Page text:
As for the weather seals, once you open it up, you'll see the gray seals and the channels they go in. Also, make sure the two big wire grommets are put back into place. Please make sure to watch my video carefully, especially when making the L1 adapter. PM me if you need any help. Be watchful for any rogue solder, and good luck!
 

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As far as getting an EVSE at low cost, my local municipal electric company covered 50% of my EVSE and it's installation (although I installed it myself). So that's worth checking out if you can.
 

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I'll add that you might be able to save some money on running wire to the outside post if you go to an electrical supply house. I saved about 50% by doing that vs. Home Depot/Lowes. I had to run 70 feet of #6 to an HVAC unit. Maybe it isn't like that in OH, but it sure was in Florida... It may not be worth it if it's a small run, but since you are cash strapped it might be.
 

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Discussion Starter #18
I have a temporary solution that has been working for me, although I'm going to stop as soon as I have a viable alternative.

Combined with a medium duty 100 foot extension cord, my L1 EVSE reaches all the way from the laundry room on the back of the house to a fencepost, and then back across the yard to the car, but only just. I run it all at 12 amps, and the temperatures of the cords never rise above room temperature, although I fear that this won't be the case once the weather starts to warm up (it's below freezing right now). I have a bike lock and cable that I thread throught the fence and around the fence post that I secure to the handle of the EVSE, and a "heavy duty" (Master #5) lock that I thread the extension cord, EVSE tail, and bike lock cable through to provide strain relief and prevent unintentional disconnection of the circuit. That's good enough to charge it from empty to 100% before I have to head to work as long as I plug in before midnight.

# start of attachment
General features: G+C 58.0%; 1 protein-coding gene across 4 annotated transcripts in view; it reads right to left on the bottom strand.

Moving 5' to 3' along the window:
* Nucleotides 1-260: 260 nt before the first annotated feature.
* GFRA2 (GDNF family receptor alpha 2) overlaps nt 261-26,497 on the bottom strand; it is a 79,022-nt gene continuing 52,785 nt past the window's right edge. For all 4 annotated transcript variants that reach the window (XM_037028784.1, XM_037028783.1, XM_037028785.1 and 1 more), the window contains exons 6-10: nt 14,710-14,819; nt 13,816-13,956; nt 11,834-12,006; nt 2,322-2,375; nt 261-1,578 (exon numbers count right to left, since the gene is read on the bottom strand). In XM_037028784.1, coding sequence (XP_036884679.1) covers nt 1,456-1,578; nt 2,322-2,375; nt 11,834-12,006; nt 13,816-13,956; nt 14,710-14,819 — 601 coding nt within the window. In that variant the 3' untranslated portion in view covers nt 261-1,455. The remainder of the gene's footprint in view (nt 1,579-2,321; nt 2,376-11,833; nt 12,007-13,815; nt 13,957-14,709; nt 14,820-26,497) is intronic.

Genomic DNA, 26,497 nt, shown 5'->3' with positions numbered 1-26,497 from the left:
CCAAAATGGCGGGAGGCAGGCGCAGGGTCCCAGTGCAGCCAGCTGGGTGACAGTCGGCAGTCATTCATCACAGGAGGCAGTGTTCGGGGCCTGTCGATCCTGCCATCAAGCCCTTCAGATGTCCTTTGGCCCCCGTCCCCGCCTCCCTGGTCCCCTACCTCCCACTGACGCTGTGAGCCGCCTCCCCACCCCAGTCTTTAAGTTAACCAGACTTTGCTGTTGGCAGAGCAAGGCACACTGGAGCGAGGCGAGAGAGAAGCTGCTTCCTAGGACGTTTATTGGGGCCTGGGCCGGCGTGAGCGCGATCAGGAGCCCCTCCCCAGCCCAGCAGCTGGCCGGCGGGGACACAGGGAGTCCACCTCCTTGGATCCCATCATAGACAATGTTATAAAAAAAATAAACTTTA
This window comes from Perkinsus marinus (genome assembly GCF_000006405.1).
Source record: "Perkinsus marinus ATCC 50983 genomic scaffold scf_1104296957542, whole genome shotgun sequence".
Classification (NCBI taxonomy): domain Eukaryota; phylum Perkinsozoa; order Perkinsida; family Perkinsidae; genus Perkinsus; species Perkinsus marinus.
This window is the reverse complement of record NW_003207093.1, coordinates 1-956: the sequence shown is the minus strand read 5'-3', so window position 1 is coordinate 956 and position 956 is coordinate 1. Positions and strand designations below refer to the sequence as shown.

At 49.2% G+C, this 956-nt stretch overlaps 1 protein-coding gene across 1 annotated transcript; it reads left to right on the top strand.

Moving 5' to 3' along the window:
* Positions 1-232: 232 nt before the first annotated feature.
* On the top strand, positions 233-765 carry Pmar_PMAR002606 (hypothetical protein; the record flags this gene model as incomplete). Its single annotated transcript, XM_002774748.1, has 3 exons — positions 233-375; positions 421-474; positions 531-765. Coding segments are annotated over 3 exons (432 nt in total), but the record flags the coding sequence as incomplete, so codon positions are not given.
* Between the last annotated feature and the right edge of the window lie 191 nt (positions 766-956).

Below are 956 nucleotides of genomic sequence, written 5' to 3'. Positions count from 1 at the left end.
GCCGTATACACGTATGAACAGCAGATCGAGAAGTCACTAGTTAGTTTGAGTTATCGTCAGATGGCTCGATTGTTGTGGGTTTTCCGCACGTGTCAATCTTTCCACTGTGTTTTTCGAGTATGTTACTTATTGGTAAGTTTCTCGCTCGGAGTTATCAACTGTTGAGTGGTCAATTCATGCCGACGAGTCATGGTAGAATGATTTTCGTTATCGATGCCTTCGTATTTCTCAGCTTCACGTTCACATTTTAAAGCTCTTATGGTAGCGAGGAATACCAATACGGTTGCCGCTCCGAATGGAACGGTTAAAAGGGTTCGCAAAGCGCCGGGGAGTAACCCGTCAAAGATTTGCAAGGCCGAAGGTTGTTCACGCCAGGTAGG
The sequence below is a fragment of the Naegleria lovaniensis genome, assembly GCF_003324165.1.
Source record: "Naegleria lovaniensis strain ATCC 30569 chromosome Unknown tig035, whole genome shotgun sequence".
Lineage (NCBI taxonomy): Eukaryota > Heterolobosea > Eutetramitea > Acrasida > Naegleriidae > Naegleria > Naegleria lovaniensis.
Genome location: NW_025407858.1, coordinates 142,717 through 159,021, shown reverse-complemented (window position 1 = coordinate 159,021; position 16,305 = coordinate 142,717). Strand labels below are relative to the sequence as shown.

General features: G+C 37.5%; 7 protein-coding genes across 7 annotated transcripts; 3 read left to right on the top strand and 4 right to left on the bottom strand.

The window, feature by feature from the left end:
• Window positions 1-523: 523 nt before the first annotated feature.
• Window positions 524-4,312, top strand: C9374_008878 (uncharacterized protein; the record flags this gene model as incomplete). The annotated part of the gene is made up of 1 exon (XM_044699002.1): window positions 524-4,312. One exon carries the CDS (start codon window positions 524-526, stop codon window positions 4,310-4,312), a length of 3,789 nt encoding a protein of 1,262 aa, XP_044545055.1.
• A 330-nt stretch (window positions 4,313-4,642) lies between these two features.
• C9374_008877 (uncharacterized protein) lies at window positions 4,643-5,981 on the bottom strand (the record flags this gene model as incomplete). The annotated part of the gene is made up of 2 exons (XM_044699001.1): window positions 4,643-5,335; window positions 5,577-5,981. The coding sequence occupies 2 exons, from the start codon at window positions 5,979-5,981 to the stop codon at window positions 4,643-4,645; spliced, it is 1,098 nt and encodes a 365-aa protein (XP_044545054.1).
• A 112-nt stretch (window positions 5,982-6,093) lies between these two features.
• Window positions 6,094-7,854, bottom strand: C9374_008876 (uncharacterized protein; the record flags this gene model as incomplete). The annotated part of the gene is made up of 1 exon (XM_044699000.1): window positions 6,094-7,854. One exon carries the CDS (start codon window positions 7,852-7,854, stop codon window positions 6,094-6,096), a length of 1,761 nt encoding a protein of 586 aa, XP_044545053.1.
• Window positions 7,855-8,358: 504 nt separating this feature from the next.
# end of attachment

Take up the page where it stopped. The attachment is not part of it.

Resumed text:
When my taxes come in, if I have more than $1000 to spend, I should be able to get my gravel pit poured, grab a hard-wired clipper-creek LCS-20 or HCS-40 to stick on a post, and still be able to run some solid core from the cellar where our breaker box is out to a little hut I've sketched out plans for (seriously, it's a sketch, but I think I have a good idea of what I'll need to build it.)

https://tinkercad.com/things/dwKOn9oNW85

Even if I have to buy my own wire, I should have a BOM that works out roughly to:
$100-$200 for 100ft of the 3 conductor + ground 6 AWG solid copper USE (I need to run this by an electrician)
$50 for the 100' of conduit
$400-$550 for the EVSE
$13 for the post
$10 for the concrete
$50-$100 for the landscaping fabric
$200 (including delivery!) for the gravel
$̶1̶0̶5̶ ̶f̶o̶r̶ ̶8̶ ̶r̶a̶i̶l̶r̶o̶a̶d̶ ̶t̶r̶e̶s̶t̶l̶e̶s̶ On second thought, maybe I don't want creosote soaked time bombs in my back yard.

The more I think about it, the more I think I might like to just carve some channels under where my wheels are and just pour gravel in a double strip... I'm getting off topic.

The point is, I think I might just be able to pull this off without having to sell my grandmother, which is preferable if possible. Hope! There's hope!
 

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All the 40A and under EVSE's you mention need 8AWG at the most. I am in the process of changing from a Clipper Creek LCS-20 to a 40A EVSE, and can't imagine the need for 6AWG unless you're going with a 50A EVSE.

FYI, for the LCS-20, the 10AWG I originally ran was overkill.
 

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Discussion Starter #20
That's good to know. There's a good jump in cost between 8 and 6. The plan is to build it so I can put more juice through it if I end up getting a BEV while I'm still living here.